Posted on: 2nd March 2020
“In the same way, let your light shine before others, that they may see your good deeds and glorify your Father in heaven.”
What is your light? How can you let it shine?
A man went to the police station and said, “I’d like to report a crime.” The police officer said, “What crime has taken place?” The man replied, “Sodium Chloride.” The police officer looked puzzled, saying, “That’s not a crime.” “No” the man replied, “But it is a salt.”
When you consider the chemistry behind salt you notice an amazing transformation from the elements that it is made from to the properties of the compound. Sodium, a reactive metal; Chlorine, a poisonous gas. Sodium Chloride, used to flavour and preserve food. Even this speaks of the difference an encounter with God can have. Jesus’ challenge to the disciples was for them to realise their mission; to add flavour and bring the good news of salvation and to maintain their ‘saltiness’.
How can we apply the words of Jesus today? In what areas of your life do you carry a message of hope, of salvation, of preservation? In your words and thoughts about others, do you speak life and truth? When you consider your own opportunities and future, do you speak life over yourself or are you self-critical and negative?
This week, consider the challenge of Jesus, to be salt and light. Salt and light both impact those around them. They are used to make a difference. How are you making a positive difference to others? Have you lost your saltiness? Were there great things you used to do that you have stopped? Ask God to give you fresh opportunities to add salt and light to others this week.
Devotional Prayer – S Gornall
We remember your words: ‘let your light shine before others’. We ask that you may help us use Jesus’ example of being the light of the world to enable us to think of others before ourselves. We also ask that you may spread light on situations that we may be finding difficult at this time – help us find the right path. As we look forward and prepare for Easter Sunday during lent, we remember Jesus’s good deed by dying for us on the cross. We give thanks for Jesus’ love and we pray that we may be able to set Jesus’ example by helping others in our local community.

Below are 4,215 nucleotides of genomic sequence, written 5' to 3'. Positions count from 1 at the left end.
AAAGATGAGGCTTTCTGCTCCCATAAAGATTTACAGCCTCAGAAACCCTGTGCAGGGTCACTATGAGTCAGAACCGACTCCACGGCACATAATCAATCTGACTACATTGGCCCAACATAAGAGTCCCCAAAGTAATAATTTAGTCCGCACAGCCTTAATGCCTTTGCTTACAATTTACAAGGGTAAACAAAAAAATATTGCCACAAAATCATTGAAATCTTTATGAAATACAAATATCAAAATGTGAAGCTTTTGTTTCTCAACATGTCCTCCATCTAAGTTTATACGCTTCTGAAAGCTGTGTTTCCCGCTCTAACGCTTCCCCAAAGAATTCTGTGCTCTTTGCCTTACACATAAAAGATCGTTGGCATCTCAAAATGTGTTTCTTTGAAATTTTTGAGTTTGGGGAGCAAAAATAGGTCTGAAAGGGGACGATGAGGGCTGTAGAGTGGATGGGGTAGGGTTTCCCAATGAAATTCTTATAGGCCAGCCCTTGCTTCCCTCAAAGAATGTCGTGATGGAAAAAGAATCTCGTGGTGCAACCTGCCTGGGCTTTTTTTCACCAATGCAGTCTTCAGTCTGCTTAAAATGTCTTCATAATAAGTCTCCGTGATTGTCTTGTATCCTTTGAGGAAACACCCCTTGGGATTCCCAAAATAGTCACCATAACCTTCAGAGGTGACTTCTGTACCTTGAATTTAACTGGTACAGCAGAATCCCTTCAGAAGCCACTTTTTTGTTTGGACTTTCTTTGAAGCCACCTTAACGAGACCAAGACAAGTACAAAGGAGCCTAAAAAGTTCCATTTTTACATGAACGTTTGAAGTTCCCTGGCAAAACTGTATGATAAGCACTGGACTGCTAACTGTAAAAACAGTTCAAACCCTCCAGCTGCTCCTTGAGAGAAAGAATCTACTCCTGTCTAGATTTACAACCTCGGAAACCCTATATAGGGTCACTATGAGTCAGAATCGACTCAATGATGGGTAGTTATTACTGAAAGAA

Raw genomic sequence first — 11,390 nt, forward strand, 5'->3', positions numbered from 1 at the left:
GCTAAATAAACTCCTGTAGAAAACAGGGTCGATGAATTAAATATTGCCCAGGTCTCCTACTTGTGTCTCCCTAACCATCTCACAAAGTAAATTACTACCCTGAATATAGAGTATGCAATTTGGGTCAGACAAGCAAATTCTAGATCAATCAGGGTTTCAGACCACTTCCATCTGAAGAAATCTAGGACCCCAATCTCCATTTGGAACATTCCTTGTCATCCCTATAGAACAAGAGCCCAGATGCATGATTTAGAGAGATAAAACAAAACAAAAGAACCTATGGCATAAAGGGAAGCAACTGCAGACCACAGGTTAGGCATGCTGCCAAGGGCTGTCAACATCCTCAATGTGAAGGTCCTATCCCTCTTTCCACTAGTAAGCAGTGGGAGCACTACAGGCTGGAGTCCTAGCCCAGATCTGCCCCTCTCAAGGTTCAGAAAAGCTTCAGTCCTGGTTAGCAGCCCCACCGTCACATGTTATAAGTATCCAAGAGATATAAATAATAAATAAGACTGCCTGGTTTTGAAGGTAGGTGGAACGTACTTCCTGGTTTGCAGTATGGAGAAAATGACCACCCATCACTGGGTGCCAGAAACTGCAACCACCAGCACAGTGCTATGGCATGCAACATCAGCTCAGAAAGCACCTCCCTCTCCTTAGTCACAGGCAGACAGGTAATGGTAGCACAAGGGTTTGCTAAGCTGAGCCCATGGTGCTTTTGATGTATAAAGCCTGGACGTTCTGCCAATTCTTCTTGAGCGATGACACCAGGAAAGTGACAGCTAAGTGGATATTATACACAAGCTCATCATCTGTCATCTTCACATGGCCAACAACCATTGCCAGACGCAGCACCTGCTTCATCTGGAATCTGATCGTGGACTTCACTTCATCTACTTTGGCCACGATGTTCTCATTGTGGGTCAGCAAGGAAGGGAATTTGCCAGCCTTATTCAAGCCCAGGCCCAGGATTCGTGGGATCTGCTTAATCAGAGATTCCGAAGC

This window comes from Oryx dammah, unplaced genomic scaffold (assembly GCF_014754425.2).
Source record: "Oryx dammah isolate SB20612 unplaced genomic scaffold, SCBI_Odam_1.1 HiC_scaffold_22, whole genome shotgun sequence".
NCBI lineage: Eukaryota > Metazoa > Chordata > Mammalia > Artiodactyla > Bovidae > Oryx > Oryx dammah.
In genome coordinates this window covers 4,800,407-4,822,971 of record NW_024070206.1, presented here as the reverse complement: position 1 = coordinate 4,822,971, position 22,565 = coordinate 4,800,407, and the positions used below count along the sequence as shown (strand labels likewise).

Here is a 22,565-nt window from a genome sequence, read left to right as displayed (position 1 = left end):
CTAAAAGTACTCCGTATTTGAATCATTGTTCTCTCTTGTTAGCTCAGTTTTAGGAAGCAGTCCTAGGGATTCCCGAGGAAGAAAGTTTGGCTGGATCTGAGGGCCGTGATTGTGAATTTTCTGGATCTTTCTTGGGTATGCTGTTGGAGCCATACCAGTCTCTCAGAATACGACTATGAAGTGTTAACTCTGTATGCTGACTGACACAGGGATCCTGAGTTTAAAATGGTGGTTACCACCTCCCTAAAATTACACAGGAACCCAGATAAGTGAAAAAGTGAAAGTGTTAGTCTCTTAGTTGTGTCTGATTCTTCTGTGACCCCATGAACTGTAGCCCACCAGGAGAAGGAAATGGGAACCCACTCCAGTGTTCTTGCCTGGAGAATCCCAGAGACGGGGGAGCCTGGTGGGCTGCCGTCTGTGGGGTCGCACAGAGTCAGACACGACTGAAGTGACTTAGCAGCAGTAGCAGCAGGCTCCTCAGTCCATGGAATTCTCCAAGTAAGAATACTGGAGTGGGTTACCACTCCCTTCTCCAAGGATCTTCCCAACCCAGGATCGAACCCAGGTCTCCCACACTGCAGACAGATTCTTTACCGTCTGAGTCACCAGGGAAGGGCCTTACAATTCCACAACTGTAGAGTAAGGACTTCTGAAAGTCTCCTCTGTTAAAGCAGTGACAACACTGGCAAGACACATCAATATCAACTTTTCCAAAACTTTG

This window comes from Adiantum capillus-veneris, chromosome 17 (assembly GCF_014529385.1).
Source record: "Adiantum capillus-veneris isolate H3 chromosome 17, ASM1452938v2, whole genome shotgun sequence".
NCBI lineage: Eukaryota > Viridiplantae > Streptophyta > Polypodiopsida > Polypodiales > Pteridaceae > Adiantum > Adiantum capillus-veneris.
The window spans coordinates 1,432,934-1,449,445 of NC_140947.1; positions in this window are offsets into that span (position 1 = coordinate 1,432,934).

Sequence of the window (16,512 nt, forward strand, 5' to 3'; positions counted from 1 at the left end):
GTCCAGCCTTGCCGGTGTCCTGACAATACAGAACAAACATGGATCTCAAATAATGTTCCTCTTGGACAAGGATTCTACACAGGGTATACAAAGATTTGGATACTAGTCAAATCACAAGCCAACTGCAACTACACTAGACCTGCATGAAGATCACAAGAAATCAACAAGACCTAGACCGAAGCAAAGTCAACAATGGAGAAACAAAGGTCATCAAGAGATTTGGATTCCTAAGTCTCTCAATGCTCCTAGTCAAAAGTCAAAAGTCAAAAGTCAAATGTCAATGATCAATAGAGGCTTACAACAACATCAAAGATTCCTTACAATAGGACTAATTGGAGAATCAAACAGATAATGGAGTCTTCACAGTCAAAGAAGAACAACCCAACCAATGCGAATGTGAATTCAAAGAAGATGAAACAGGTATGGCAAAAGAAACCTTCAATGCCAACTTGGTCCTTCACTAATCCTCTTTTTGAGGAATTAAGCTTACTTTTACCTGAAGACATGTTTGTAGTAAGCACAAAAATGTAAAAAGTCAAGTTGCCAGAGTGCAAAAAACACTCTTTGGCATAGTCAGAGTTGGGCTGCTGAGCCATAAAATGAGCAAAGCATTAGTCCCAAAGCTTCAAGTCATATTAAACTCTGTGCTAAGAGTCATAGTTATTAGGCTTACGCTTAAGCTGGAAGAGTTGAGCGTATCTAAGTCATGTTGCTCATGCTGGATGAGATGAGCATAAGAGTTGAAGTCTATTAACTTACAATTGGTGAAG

Posted on: 18th June 2018
“‘Each of us should please his neighbour for their good, to build him up.’”
Two men who shared a hospital room ended up becoming friends. One could sit up for an hour every day. His bed was beside the only window. The other man spent his life flat on his back. Each day the man at the window would describe the activity and colour of the outside world: the park overlooking the lake, ducks swimming, children playing, couples walking together, the skyline in the distance.
His friend, who could see none of this, smiled and imagined it all in his mind’s eye. One day the man by the window died and his roommate moved into his place. He propped himself up to look outside and was amazed to see a drab brick wall! Confused, he asked the nurse how come his friend had described the scenery in such glowing terms. She replied, ‘Actually, he was blind, and he couldn’t even see the wall. He just wanted to encourage you.’
Paul said, ‘Each of us should please his neighbour for their good, to build him up.’ There’s great satisfaction in encouraging people, especially when your own situation is less than ideal. One author writes: ‘When you tell someone they’re beautiful, you change how they see themselves. A girl in love thinks she’s the most beautiful girl in the world because her young man said so. When a teacher tells a student he’s smart, he works harder and achieves more. When a parent tells a child she’s loved, she has confidence to reach for the stars.